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Bike recycling program moves up a gear

Bike recycling program moves up a gear

Bike recycling program moves up a gear

8 September 2021

Salvos Re Cycle Bikes program coordinator Andy Steele (right) and workshop mechanic Damien Saal check out one of the bikes for sale online.

By Darryl Whitecross

The Salvos Re Cycle Bikes program at Red Hill in Brisbane has gone high-tech – in a couple of different ways.

Mission logo

Program coordinator Andy Steele said the bikes had only been available from the adjoining Salvos Stores outlet, but recently the more expensive and sought-after brands were being sold online.

Although the workshop was working hard to keep up with demand, Andy said selling the better bikes online was a natural progression. He said this complemented the showroom sales where there was a continual turnover: “I try to keep a good selection in the shop.”

The bikes also sold well at the quarterly market days in the Salvos Stores carpark. “We just sell and sell and sell,” said Andy, who sold the program’s first unicycle during this interview.

The workshop not only restores bikes to sell in Salvos Stores but has begun a repair and maintenance service to the public. The program had also begun converting conventional bicycles to electric using conversion kits bought in Melbourne.

Financial advisory and consulting company Deloitte Brisbane recently held an open day and auctioned off some of the bikes as a fundraiser for the program. Andy said Deloitte had facilitated discussions and workshops to help the program move to “the next level” with improved reporting systems, a framework for expansion and an increased social media presence.

Fixing lives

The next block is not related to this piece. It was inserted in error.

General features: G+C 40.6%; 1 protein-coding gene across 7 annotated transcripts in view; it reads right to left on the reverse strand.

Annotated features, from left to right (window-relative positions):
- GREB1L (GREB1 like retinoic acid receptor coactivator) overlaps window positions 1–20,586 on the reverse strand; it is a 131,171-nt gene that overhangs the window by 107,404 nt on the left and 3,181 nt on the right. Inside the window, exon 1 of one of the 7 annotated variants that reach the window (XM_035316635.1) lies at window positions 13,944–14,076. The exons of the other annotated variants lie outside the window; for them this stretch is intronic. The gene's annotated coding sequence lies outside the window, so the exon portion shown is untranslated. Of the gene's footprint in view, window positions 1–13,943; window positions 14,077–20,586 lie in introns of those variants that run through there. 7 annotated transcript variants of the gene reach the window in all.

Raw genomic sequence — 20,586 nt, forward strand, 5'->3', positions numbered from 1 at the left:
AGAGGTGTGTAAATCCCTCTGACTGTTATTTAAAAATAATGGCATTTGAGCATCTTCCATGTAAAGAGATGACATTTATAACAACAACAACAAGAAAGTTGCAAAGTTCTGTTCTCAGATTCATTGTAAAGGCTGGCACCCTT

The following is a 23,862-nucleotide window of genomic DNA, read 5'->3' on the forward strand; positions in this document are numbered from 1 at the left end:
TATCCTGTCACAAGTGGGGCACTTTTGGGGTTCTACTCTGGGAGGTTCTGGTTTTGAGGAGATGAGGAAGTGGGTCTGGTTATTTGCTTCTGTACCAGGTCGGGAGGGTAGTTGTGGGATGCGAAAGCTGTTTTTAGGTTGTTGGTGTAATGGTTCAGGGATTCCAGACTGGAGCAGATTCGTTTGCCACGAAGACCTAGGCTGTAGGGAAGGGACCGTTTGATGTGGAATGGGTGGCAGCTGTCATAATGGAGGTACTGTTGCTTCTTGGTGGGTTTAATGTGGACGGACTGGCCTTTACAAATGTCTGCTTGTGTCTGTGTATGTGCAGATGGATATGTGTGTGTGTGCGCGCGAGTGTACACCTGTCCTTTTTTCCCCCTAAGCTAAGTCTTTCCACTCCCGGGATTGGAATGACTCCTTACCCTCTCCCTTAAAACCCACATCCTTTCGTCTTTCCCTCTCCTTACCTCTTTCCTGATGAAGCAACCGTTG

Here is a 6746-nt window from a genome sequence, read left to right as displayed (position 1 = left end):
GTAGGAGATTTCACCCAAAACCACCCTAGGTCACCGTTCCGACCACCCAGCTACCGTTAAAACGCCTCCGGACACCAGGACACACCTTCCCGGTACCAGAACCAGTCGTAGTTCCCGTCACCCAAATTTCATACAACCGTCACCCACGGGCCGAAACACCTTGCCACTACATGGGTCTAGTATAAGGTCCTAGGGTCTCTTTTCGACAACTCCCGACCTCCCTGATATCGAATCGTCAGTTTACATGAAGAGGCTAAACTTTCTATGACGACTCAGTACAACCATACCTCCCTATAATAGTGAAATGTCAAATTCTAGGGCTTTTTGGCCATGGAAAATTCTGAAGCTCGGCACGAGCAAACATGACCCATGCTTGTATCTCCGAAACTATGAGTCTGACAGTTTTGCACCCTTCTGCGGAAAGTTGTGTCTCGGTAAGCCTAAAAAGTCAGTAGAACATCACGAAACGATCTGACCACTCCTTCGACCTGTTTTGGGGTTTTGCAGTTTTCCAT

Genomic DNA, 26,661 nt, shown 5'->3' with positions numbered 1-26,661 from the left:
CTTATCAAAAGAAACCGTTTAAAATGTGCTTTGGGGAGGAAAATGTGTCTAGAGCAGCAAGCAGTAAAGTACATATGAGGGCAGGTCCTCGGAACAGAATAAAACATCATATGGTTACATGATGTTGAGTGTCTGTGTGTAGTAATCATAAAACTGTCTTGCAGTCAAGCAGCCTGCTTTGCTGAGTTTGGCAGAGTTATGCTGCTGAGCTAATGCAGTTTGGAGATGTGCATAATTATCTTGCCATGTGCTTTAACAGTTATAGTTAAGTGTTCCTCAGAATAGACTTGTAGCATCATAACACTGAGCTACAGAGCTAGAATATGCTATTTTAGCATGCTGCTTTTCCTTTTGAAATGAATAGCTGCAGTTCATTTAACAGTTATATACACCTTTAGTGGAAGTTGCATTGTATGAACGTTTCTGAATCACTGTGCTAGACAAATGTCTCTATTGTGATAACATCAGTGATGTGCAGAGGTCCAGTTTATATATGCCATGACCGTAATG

Workshop mechanic Damien Saal has been employed part-time by the Army since the Salvos Re Cycle Bikes program began. He began a Certificate III at TAFE in Bicycle Workshop Operations in August.

A former addict, Damien recently celebrated two years of sobriety. “Damo now picks up bikes from the police rather than police picking him up about bikes,” Andy said with a proud chuckle, adding that the workshop regularly received donations from retail outlets and Queensland Police Service.

Andy said as well as giving bicycles a new lease on life, it was also about giving people that same second chance, such as Damien.

Andy said a relationship with Brisbane Recovery Services Centre (Moonyah) had grown, with clients from the centre doing shifts at the bike recycling program. Several community members also volunteered their time, including cyclists from the Nanna Fitty’s Fruit Cake Cycle Club – a group based at Carindale Corps in Brisbane’s south.

Andy said “word of mouth” continued to be the main way the community heard about the program, but several media interviews had also helped. A large banner is being prepared to be put on the fence at the front gate to the property to promote the workshop, which is open Tuesday to Saturday each week.

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